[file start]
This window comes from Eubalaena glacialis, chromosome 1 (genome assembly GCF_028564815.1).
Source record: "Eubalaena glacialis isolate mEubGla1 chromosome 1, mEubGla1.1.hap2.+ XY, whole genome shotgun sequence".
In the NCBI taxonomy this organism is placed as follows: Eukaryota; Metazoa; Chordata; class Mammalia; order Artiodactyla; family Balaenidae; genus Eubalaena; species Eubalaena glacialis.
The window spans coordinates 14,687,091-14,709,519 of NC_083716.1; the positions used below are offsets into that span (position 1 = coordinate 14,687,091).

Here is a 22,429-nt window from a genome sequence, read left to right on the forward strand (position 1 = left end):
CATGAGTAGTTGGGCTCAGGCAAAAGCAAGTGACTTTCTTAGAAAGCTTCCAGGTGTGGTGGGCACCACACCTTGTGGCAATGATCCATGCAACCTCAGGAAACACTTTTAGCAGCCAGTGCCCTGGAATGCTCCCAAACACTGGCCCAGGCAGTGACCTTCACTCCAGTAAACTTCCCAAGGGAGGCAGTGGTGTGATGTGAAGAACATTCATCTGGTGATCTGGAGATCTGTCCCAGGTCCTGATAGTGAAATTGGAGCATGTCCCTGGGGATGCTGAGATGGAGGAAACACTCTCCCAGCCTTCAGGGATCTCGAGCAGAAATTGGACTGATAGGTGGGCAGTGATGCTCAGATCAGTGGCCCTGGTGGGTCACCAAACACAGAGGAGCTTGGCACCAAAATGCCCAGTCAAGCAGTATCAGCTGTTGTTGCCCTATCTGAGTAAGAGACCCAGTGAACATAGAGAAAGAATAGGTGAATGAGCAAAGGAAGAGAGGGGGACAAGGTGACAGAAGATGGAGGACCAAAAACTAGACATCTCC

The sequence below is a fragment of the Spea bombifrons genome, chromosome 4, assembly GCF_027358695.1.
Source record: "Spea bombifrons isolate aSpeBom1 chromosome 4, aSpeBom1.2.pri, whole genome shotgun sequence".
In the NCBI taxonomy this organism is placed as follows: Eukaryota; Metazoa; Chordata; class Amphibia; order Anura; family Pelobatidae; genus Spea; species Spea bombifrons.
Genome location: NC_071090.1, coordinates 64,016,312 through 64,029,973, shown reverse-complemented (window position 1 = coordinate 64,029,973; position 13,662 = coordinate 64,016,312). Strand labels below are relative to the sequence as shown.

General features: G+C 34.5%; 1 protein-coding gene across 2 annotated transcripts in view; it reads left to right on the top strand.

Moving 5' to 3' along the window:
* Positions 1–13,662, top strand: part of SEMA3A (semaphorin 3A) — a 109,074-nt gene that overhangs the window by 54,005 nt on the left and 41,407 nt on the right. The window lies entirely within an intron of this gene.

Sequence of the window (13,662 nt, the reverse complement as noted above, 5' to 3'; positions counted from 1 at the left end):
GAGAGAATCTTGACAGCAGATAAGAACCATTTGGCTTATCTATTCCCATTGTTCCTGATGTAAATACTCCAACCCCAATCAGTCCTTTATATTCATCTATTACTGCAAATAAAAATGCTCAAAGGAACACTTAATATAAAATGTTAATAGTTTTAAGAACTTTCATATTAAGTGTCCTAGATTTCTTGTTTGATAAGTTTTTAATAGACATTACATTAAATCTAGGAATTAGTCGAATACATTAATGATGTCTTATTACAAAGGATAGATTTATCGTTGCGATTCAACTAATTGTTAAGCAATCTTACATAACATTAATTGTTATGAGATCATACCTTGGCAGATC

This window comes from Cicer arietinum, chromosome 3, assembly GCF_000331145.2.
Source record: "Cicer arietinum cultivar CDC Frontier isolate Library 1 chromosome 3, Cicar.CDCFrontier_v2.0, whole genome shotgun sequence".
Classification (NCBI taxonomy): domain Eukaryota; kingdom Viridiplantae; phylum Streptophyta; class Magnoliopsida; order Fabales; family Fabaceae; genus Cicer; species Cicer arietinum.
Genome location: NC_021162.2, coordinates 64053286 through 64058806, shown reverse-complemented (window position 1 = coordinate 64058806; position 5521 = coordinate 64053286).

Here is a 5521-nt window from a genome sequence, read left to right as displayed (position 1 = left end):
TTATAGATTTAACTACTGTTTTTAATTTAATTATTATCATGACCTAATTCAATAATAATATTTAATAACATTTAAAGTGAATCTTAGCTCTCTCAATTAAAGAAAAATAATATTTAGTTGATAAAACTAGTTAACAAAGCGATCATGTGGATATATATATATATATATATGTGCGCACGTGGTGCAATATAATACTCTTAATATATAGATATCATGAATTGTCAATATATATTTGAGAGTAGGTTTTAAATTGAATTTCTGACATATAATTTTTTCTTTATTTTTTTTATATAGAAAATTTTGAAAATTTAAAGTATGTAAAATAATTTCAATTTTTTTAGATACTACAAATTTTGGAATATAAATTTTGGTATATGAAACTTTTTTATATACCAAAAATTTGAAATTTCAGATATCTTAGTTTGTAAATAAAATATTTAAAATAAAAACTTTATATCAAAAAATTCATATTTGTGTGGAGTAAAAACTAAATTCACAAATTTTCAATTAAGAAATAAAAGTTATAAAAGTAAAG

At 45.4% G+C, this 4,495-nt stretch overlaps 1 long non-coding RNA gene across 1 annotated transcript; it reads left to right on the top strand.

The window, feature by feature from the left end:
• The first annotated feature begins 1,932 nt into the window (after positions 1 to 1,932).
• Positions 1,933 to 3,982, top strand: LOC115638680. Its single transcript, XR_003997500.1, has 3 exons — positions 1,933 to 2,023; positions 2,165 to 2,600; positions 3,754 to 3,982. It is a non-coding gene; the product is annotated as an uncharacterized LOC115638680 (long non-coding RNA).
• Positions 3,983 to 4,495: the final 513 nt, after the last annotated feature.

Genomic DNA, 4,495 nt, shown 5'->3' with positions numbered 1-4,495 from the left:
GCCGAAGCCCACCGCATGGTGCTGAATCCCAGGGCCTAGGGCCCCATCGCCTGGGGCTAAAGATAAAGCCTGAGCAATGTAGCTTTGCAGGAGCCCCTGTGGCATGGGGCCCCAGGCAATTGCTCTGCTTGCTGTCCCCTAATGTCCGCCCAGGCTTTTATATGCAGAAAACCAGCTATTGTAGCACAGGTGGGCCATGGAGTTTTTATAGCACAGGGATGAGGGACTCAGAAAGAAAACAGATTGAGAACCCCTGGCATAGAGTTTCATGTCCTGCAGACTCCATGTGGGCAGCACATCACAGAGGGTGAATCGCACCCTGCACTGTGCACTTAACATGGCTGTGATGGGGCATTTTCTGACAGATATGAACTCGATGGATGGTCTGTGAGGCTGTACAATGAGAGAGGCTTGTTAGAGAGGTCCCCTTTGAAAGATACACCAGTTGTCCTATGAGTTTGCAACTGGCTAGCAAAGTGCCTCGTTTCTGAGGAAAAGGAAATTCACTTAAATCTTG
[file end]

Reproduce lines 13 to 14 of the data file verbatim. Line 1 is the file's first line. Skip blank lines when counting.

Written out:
* Positions 1–13,662, top strand: part of SEMA3A (semaphorin 3A) — a 109,074-nt gene that overhangs the window by 54,005 nt on the left and 41,407 nt on the right. The window lies entirely within an intron of this gene.

Sequence of the window (13,662 nt, the reverse complement as noted above, 5' to 3'; positions counted from 1 at the left end):